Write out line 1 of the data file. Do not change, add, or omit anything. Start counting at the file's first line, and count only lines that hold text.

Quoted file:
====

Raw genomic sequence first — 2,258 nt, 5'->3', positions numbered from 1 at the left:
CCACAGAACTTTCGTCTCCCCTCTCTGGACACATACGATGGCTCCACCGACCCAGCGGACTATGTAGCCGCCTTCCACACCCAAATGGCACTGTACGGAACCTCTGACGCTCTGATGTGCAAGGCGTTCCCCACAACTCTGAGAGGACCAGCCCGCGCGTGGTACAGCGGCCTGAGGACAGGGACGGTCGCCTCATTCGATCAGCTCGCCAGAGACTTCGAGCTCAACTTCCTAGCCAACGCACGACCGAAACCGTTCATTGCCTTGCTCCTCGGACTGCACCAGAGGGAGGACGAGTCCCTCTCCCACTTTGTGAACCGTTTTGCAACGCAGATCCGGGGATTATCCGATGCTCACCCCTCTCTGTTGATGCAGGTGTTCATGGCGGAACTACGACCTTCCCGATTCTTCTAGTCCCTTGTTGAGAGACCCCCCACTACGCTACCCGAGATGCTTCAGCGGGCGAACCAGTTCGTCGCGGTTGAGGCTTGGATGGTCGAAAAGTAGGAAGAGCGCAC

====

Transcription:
Raw genomic sequence first — 2,258 nt, 5'->3', positions numbered from 1 at the left: